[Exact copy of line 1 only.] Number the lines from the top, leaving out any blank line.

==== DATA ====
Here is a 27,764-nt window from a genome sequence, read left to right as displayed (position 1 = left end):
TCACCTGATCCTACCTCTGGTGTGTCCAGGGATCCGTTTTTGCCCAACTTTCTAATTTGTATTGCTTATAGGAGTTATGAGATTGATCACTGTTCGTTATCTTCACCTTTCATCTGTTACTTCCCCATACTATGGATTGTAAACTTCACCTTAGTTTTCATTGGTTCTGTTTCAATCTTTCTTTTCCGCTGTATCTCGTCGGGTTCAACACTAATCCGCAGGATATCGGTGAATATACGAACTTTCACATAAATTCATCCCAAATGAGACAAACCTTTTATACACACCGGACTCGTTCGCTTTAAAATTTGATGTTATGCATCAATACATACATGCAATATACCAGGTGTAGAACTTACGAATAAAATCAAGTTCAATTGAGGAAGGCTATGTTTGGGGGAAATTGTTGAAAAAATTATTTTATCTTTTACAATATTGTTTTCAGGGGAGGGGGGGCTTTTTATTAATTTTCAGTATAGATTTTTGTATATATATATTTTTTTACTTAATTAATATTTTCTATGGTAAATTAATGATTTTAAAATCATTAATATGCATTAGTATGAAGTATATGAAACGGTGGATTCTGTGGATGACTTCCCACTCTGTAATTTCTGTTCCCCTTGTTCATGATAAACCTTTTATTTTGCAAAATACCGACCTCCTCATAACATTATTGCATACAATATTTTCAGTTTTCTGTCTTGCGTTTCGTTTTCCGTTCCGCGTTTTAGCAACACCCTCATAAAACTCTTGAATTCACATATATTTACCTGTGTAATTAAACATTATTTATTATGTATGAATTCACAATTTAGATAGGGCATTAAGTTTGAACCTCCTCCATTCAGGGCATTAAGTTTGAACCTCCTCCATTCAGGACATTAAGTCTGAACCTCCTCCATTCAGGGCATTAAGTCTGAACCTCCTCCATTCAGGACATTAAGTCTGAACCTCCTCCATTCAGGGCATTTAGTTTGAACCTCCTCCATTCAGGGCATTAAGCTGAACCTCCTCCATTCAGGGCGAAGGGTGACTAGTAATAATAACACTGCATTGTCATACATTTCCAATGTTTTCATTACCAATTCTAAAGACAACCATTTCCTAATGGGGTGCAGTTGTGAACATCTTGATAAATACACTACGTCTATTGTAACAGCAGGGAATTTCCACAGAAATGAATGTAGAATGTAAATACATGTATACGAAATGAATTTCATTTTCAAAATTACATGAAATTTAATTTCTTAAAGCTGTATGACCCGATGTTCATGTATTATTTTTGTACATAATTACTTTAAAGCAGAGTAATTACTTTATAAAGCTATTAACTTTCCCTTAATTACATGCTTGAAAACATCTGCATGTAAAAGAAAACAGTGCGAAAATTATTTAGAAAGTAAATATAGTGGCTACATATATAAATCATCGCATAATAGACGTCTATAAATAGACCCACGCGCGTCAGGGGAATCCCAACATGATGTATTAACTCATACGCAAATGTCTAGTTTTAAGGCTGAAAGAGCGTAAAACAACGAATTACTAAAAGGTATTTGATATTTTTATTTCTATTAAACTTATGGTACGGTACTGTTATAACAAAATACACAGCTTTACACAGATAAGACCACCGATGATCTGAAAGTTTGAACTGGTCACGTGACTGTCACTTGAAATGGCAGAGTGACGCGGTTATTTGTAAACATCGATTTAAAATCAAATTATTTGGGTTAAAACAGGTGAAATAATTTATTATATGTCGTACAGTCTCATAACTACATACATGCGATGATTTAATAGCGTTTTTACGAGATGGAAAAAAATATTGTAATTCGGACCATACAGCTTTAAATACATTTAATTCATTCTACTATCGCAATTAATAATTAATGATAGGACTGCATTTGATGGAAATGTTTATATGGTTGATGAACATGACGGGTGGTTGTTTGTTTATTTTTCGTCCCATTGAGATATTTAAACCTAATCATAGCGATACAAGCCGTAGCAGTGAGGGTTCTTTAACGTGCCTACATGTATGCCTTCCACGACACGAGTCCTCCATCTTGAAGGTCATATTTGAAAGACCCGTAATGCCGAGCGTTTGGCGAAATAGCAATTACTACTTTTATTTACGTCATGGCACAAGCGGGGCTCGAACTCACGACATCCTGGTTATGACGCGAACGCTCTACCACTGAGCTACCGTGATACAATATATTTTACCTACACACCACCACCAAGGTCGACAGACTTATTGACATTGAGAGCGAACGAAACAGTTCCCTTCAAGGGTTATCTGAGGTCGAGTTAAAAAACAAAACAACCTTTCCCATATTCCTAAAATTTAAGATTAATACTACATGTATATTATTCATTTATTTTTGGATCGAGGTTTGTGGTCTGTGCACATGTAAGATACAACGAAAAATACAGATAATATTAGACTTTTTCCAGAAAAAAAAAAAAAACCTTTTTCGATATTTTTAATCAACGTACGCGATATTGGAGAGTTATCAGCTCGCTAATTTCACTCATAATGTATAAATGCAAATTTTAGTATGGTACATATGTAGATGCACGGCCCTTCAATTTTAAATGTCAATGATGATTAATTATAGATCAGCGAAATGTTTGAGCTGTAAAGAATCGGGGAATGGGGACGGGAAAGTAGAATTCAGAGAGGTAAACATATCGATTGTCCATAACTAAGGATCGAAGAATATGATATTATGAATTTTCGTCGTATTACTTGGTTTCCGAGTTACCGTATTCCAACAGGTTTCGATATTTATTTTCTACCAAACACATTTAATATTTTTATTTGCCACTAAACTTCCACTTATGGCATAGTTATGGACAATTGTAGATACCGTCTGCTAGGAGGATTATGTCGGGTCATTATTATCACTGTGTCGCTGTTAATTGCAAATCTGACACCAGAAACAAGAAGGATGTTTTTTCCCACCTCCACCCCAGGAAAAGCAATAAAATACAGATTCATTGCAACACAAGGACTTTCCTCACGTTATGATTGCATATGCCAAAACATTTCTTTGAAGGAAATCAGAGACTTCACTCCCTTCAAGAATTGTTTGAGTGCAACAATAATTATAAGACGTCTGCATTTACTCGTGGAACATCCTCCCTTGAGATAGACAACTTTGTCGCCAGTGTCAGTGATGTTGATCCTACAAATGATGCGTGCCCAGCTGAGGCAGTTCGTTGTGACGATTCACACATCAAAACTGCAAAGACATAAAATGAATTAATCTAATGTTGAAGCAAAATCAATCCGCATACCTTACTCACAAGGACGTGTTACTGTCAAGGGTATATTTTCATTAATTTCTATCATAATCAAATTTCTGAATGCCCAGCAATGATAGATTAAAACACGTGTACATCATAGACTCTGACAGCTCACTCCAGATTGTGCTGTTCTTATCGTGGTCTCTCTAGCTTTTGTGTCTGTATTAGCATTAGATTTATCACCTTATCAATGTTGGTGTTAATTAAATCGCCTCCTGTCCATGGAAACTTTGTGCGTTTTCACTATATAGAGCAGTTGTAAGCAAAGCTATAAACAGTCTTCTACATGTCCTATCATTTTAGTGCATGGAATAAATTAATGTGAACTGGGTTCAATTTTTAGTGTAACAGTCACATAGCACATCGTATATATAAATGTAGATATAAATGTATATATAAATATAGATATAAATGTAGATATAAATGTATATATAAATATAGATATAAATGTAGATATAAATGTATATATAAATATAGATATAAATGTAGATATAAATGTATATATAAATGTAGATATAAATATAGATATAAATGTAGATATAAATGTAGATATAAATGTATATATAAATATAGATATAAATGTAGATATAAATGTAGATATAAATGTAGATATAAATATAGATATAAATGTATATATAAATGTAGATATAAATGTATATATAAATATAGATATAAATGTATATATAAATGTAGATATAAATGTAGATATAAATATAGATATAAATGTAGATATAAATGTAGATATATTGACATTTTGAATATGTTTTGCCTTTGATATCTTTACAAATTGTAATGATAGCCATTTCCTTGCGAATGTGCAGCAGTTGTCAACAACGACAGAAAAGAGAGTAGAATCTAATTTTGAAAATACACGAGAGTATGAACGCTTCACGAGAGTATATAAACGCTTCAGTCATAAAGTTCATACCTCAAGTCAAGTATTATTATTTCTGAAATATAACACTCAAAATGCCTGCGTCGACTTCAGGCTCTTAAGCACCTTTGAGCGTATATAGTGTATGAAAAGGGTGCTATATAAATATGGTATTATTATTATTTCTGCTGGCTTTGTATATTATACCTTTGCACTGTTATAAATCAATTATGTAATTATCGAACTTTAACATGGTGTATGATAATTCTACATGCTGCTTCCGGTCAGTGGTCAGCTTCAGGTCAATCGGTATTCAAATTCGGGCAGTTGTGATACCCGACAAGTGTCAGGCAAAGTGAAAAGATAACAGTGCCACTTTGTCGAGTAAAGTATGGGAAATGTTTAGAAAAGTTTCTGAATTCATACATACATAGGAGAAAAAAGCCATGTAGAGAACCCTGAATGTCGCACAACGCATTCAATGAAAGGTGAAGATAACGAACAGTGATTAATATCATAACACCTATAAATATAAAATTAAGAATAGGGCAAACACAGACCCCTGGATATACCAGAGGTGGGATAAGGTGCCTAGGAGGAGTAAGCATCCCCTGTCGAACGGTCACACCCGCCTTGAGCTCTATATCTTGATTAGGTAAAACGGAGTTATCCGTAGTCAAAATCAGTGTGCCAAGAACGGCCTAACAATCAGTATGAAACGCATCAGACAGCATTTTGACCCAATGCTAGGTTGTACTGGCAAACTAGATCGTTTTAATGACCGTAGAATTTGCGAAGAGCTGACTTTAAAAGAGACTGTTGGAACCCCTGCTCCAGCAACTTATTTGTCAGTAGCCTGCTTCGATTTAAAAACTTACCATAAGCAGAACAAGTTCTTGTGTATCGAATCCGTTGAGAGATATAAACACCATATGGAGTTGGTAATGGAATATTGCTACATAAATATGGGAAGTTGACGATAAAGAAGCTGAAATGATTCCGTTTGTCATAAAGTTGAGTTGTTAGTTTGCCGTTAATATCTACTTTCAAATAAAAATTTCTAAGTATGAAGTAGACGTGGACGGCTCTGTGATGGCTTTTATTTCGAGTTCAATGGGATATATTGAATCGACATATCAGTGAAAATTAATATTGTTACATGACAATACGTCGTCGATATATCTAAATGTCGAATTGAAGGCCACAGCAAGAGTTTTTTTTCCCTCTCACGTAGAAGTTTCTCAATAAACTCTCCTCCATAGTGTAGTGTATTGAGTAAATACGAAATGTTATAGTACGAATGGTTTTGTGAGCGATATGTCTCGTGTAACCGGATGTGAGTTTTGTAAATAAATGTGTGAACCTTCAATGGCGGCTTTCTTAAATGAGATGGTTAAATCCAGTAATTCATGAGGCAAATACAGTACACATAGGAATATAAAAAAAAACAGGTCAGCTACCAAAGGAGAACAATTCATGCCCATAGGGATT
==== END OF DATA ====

Here is a 27,764-nt window from a genome sequence, read left to right as displayed (position 1 = left end):